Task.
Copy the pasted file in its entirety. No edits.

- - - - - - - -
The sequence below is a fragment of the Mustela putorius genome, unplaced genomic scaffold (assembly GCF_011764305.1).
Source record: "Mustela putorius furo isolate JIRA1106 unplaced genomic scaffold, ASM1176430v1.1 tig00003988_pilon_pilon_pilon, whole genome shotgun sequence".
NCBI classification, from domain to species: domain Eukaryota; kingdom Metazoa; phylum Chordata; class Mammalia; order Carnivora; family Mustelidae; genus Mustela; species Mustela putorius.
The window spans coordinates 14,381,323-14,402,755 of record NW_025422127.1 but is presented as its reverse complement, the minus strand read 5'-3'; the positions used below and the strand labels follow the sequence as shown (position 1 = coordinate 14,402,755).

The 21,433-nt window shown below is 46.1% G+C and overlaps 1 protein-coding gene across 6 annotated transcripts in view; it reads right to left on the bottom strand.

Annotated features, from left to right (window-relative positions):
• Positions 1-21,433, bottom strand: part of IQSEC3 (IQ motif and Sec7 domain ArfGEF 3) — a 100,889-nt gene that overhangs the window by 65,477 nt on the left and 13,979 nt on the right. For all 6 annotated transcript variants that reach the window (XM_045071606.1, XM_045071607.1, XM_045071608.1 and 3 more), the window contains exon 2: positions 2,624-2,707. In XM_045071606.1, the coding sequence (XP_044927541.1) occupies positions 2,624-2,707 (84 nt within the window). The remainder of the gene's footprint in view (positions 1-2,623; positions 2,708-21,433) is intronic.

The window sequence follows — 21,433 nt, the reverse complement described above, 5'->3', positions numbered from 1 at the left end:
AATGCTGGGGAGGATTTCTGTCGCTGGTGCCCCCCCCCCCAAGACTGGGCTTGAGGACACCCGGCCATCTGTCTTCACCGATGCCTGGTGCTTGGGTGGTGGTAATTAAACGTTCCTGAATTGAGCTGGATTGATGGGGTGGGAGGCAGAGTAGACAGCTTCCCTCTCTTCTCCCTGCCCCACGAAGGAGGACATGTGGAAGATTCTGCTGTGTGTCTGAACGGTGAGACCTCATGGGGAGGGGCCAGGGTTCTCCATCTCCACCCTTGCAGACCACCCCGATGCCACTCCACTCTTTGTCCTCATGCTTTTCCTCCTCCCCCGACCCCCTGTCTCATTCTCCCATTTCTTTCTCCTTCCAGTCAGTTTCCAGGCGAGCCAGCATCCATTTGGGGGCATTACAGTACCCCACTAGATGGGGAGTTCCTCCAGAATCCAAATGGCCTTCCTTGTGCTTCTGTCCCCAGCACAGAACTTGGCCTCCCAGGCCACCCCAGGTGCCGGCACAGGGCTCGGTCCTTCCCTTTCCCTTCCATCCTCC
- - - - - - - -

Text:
The sequence below is a fragment of the Mustela putorius genome, unplaced genomic scaffold (assembly GCF_011764305.1).
Source record: "Mustela putorius furo isolate JIRA1106 unplaced genomic scaffold, ASM1176430v1.1 tig00003988_pilon_pilon_pilon, whole genome shotgun sequence".
NCBI classification, from domain to species: domain Eukaryota; kingdom Metazoa; phylum Chordata; class Mammalia; order Carnivora; family Mustelidae; genus Mustela; species Mustela putorius.
The window spans coordinates 14,381,323-14,402,755 of record NW_025422127.1 but is presented as its reverse complement, the minus strand read 5'-3'; the positions used below and the strand labels follow the sequence as shown (position 1 = coordinate 14,402,755).

The 21,433-nt window shown below is 46.1% G+C and overlaps 1 protein-coding gene across 6 annotated transcripts in view; it reads right to left on the bottom strand.

Annotated features, from left to right (window-relative positions):
• Positions 1-21,433, bottom strand: part of IQSEC3 (IQ motif and Sec7 domain ArfGEF 3) — a 100,889-nt gene that overhangs the window by 65,477 nt on the left and 13,979 nt on the right. For all 6 annotated transcript variants that reach the window (XM_045071606.1, XM_045071607.1, XM_045071608.1 and 3 more), the window contains exon 2: positions 2,624-2,707. In XM_045071606.1, the coding sequence (XP_044927541.1) occupies positions 2,624-2,707 (84 nt within the window). The remainder of the gene's footprint in view (positions 1-2,623; positions 2,708-21,433) is intronic.

The window sequence follows — 21,433 nt, the reverse complement described above, 5'->3', positions numbered from 1 at the left end:
AATGCTGGGGAGGATTTCTGTCGCTGGTGCCCCCCCCCCCAAGACTGGGCTTGAGGACACCCGGCCATCTGTCTTCACCGATGCCTGGTGCTTGGGTGGTGGTAATTAAACGTTCCTGAATTGAGCTGGATTGATGGGGTGGGAGGCAGAGTAGACAGCTTCCCTCTCTTCTCCCTGCCCCACGAAGGAGGACATGTGGAAGATTCTGCTGTGTGTCTGAACGGTGAGACCTCATGGGGAGGGGCCAGGGTTCTCCATCTCCACCCTTGCAGACCACCCCGATGCCACTCCACTCTTTGTCCTCATGCTTTTCCTCCTCCCCCGACCCCCTGTCTCATTCTCCCATTTCTTTCTCCTTCCAGTCAGTTTCCAGGCGAGCCAGCATCCATTTGGGGGCATTACAGTACCCCACTAGATGGGGAGTTCCTCCAGAATCCAAATGGCCTTCCTTGTGCTTCTGTCCCCAGCACAGAACTTGGCCTCCCAGGCCACCCCAGGTGCCGGCACAGGGCTCGGTCCTTCCCTTTCCCTTCCATCCTCC